The cost - and value - of ESG in mining

Trinity Metals is the largest private employer in Rwanda
Source: Trinity Metals

Environmental and social commitments have become controversial amid a backlash from some conservative political groups in Europe and especially the US, but many companies are still committed to delivering more than just profit.

The mining industry has a reputation. And international mining operations in Africa especially. In terms of environmental impact, worker exploitation and the distribution of benefits, resource extraction or exploitation has become a byword for malpractice.

Changing that is complicated and, most of all, expensive. But for an increasing number of companies, Environmental, Social and Governance issues (ESG) are a business imperative.

You have to be responsible miners. The local legislation demands it. The first thing that investors ask is the want to know what we're doing on the ESG front. So it just makes total business sense,” Peter Geleta of Trinity Metals told Global South World.

He acknowledges the cost in financial terms: the measures needed to neutralise the environmental impact of heavy industry; training and supporting a workforce which is severely under-educated; developing communities in isolated areas.

From Colonial to Corporate

Trinity Metals was born two years ago, picking up operations that began almost 75 years ago in the then Belgian colony that is now Rwanda. It mines tin, tungsten and tantalum - metals critical for technological transformation.

However, a legacy of underinvestment, exacerbated by the impact of the pandemic, had stripped down operations with a significant cost for workers and the surrounding area.

With programmes for building and maintaining roads, investing in healthcare and education as well as cleaning up decades of waste, Trinity hopes to establish itself as a company that can meet the highest US and European standards for investment.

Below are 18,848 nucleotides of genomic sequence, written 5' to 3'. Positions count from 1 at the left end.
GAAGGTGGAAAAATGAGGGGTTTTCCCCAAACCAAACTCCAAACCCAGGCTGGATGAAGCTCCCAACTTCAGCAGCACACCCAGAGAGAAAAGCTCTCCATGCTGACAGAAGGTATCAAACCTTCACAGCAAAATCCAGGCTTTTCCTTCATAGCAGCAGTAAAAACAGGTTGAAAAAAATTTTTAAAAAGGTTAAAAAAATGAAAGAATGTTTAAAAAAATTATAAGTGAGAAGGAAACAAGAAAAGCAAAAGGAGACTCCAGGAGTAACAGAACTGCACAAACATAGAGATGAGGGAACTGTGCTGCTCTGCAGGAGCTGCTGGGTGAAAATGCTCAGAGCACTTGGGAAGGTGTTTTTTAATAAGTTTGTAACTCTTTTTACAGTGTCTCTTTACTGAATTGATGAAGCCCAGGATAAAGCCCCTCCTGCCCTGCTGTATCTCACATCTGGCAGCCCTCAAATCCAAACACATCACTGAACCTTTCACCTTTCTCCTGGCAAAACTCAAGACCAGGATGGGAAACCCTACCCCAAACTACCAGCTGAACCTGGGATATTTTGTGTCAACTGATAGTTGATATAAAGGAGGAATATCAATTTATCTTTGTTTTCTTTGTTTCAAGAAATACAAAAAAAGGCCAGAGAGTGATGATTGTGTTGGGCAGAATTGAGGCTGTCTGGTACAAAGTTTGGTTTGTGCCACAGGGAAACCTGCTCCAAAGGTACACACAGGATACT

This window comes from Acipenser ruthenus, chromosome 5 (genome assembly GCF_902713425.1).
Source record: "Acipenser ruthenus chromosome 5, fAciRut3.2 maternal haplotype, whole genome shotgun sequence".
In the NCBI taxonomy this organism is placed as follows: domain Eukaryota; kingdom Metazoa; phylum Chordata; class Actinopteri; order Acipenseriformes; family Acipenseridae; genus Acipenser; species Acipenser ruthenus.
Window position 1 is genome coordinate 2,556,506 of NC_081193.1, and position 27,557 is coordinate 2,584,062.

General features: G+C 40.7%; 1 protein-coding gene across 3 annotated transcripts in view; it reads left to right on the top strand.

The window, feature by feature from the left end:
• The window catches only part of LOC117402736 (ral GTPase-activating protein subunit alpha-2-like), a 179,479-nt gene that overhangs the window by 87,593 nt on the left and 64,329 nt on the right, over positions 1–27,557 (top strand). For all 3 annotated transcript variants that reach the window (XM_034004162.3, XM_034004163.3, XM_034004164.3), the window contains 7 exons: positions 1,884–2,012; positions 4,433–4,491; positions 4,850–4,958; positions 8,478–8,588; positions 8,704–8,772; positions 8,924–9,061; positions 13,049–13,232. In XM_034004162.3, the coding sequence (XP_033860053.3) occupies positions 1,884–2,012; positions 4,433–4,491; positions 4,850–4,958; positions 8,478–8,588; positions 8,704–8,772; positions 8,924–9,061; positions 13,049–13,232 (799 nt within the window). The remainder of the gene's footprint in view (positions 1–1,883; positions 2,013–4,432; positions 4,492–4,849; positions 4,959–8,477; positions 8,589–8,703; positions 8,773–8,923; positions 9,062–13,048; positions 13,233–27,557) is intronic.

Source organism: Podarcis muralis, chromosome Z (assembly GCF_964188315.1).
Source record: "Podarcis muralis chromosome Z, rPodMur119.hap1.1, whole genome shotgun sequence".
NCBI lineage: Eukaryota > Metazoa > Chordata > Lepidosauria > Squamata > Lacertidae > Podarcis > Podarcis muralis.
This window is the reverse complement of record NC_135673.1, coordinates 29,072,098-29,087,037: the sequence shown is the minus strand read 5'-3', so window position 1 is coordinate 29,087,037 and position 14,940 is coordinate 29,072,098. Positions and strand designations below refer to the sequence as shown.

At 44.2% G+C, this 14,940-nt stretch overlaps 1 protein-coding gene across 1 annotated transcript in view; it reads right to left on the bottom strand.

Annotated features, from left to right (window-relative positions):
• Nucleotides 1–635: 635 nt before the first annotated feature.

Even after the initial work is done, the costs of maintaining ESG commitments will still be in the region of $5,000 per ton of tin extracted, Geleta estimates. With market prices riding high around $33,000, that nevertheless remains a significant slice of profits.

But the company’s work so far has already been endorsed by the US International Development Finance Corporation with a $3.9 million grant to accelerate skills building, environmental impact assessments and remedial work.

As part of employee wellbeing, safety is front of mind.

The Lost Time Injury Frequency rate calculates the number of injuries per million hours worked that resulted in a worker having to miss a shift. Two years ago, when Trinity Metals was established the mines’ rate was around 3.5. Today it stands at 0.6, against a global industry benchmark of 0.5.

Gender equality

One of the major challenges miners have faced are attempts to create a more diversified workforce in the face of longstanding stereotypes.

Vale Base Metals CEO Deshnee Naidoo warned in a recent interview that a renewed ‘anti-woke’ agenda is undermining attempts to remedy the decades-long problem of female underrepresentation in the mining industry,

Generally, Rwanda has been a pioneer in equality, boasting a higher proportion of female politicians than any other nation. Trinity is still lagging behind that kind of performance. But Geleta is looking to narrow the gap. From 17% currently, as the biggest private employer in the country, he’s aiming to reach 30% female representation in the workforce as soon as 2027.

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